# Pathwise Derivative To Estimate Delta

I am trying to estimate delta using the pathwise derivative method (Broadie and Glasserman (1996)) and I stuck on this part: Here is the other notation defined: Here is my C++ code I have written so far:

void Pathwise_Derivative(double S0, double K, double r, double sigma, double T, int M, int N){
double dt = T/N;
double S[N+1];
for(int i = 0; i < M; i++){
S = S0;
for(int j = 0; j < N; j++){
double Z = gaussian_box_muller();
S[j+1] = S[j]*exp( (r - (sigma*sigma)/(2))*dt + sigma*sqrt(dt)*Z);
}
}

// Estimating Delta
int I[N+1];
I = 0;
for(int i = 1; i <= N; i++){
if(S[i] > K){
I[i] = 1;
}else{
I[i] = 0;
}
}
double delta = 0.0;
for(int i = 1; i <= N; i++){
delta += exp(-r*T)*(S[i]/S0)*I[i];
}

}


I just do not understand the formula for estimating delta and translating it into C++ code, any suggestions are greatly appreciated.

• When you do Monte Carlo on a European option on GBM, there is no need for a time wise sequence of stock prices S[j] j=0 to N. You can find $S_T$ from $S_0$ in a single leap of T time units and using a single normal r.n.. You then compute $e^{-rt}\frac{S_T}{S_0}I_{S_T>K}$ and add it to a SumOfDeltas variable. Outside the MonteCarlo loop you divide SumOfDeltas by M to find the desired Delta (i.e. the average of the estimates you computed). HTH. – Alex C Apr 15 '17 at 23:43
• @AlexC I am not completely following could you provide an answer to this question and expand upon your comment? – Wolfy Apr 16 '17 at 1:05

Caution: this code has not been tested.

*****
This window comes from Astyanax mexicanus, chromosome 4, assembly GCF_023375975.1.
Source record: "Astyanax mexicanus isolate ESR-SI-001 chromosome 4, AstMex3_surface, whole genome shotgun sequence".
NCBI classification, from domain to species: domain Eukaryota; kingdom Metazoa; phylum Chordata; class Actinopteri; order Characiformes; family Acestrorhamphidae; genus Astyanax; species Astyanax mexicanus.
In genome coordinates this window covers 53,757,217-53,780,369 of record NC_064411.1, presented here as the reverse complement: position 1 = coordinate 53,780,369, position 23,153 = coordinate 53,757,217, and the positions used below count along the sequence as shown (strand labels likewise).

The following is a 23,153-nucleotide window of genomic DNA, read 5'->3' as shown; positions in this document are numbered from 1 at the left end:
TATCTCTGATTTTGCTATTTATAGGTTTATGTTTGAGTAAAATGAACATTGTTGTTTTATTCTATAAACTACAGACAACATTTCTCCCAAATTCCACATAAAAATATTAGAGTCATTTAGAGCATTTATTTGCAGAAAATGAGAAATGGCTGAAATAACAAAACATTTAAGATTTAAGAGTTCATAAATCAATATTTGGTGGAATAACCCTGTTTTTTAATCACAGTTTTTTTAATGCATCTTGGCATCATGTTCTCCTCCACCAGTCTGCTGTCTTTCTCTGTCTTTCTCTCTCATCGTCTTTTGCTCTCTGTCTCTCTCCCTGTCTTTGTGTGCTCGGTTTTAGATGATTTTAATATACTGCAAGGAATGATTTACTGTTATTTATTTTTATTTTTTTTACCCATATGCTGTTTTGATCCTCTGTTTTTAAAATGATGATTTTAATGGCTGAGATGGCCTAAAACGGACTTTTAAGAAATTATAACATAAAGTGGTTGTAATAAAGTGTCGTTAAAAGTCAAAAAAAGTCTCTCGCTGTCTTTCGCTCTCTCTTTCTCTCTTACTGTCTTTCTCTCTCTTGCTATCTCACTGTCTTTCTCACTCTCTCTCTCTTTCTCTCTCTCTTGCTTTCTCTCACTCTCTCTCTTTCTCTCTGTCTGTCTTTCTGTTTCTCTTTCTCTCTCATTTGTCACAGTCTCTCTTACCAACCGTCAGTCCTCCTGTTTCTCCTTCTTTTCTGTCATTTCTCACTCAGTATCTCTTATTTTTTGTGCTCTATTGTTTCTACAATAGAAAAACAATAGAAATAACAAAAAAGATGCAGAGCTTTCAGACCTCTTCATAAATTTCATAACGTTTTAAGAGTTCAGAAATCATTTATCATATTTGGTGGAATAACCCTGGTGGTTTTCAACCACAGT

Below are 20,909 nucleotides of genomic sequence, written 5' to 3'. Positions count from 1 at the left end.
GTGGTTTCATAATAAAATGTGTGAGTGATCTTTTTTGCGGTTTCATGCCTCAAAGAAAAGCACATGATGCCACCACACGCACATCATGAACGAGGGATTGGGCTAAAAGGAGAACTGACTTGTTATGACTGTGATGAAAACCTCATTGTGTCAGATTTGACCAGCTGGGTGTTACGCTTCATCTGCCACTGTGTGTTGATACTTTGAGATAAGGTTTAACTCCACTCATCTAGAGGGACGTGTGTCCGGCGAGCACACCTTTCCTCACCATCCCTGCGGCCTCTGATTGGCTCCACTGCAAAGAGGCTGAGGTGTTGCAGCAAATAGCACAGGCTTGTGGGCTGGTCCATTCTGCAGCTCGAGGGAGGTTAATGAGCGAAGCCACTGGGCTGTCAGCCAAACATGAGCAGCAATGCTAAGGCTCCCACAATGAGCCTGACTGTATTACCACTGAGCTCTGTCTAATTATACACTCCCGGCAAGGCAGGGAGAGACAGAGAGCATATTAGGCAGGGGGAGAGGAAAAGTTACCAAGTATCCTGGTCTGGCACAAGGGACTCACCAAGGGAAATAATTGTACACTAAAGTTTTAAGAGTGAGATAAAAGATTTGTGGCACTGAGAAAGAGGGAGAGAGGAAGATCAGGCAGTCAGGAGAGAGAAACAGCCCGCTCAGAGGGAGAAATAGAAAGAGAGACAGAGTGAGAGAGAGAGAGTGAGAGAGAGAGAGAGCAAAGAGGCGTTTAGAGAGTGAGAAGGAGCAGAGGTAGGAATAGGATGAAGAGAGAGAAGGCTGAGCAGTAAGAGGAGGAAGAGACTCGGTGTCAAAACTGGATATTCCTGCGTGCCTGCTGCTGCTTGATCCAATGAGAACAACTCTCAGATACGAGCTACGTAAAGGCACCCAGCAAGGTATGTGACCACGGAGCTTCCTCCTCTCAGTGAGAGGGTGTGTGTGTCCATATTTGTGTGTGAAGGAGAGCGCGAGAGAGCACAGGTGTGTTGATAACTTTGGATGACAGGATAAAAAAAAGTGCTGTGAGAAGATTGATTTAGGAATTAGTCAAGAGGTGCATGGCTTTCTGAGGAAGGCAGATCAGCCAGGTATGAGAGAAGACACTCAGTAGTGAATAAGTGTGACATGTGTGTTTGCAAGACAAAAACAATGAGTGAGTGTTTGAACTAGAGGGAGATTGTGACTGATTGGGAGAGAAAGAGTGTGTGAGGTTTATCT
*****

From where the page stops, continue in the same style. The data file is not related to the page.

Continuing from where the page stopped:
totDelta = 0.0
for(int i = 0; i < M; i++){
double Z = gaussian_box_muller();
ST = S0*exp( (r - (sigma*sigma)/(2.0))*T + sigma*sqrt(T)*Z);
if(ST > K){
I = 1;
}else{
I = 0;
}
Delta = exp(-r*T)*(ST/S0)*I;
totDelta += Delta
}

return(totDelta/M); /* Average Delta over M MonteCarlo trials */

• Just needed to modify your code but it worked, I was wondering do you know how to compute the bias of the estimator? – Wolfy Apr 16 '17 at 23:23
• The bias or the uncertainty? For the bias you could compare to the known BS delta. For the uncertainty, you need to track not just the average Delta estimate but also the variance of the estimates, and then the std dev of the average. – Alex C Apr 16 '17 at 23:59
• Well essentially I need to compute the marginal squared error which from what my notes says $$MSE = bias^2 + variance$$ – Wolfy Apr 17 '17 at 1:06
• I'm just not sure how to find the MSE for this method – Wolfy Apr 17 '17 at 16:32
• Use the formula you gave. (1) Bias = your estimate of delta minus the Black-Scholes delta. (2) In the loop update totSum and totSum2, where totSum2 is the sum of squared deltas. After the loop use totSum and totSum2 to compute the variance of your observations. Finally find the variance of your mean estimate by dividing the variance of the observations by M, the number of observations (since they are statistically independent). – Alex C Apr 17 '17 at 18:47